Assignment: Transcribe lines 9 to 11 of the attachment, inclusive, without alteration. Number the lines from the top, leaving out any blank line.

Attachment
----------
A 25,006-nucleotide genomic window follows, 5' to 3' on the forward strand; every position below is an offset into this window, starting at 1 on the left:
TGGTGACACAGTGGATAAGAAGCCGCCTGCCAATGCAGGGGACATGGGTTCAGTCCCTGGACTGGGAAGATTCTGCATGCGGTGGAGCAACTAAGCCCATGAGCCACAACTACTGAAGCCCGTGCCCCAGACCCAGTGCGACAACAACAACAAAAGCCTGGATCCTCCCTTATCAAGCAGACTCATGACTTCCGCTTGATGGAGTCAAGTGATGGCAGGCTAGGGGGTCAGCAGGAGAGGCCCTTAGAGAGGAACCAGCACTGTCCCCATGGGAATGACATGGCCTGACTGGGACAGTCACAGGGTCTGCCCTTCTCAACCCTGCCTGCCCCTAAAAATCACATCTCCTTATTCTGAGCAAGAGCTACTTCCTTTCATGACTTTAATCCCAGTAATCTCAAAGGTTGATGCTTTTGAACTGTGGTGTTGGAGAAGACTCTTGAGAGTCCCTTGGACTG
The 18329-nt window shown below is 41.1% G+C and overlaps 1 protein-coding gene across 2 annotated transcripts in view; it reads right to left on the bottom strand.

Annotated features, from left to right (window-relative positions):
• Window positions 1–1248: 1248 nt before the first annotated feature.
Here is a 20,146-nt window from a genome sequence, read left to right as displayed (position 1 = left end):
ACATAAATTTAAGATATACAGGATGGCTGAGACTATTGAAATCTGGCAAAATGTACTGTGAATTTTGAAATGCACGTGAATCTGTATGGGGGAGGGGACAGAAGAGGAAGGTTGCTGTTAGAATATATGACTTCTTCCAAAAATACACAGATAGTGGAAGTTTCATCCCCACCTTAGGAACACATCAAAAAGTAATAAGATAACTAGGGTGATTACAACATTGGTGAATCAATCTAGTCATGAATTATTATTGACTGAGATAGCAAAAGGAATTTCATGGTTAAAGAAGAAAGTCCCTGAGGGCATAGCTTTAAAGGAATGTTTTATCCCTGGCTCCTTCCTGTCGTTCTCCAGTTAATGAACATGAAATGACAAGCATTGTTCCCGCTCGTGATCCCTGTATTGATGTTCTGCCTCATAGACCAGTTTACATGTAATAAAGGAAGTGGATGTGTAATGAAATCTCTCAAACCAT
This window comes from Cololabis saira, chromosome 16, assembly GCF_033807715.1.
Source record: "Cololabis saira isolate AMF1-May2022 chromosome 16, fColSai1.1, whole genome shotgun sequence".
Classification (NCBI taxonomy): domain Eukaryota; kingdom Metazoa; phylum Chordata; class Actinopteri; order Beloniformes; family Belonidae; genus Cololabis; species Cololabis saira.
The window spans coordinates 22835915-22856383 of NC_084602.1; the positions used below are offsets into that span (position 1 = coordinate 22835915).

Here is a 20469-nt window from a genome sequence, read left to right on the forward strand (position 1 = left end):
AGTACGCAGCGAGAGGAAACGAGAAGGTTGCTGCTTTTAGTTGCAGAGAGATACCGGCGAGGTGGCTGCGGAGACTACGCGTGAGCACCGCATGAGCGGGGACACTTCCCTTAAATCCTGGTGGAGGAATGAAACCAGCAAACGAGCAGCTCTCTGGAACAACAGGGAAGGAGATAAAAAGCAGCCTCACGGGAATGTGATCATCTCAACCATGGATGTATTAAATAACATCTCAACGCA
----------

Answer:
Source record: "Cololabis saira isolate AMF1-May2022 chromosome 16, fColSai1.1, whole genome shotgun sequence".
Classification (NCBI taxonomy): domain Eukaryota; kingdom Metazoa; phylum Chordata; class Actinopteri; order Beloniformes; family Belonidae; genus Cololabis; species Cololabis saira.
The window spans coordinates 22835915-22856383 of NC_084602.1; the positions used below are offsets into that span (position 1 = coordinate 22835915).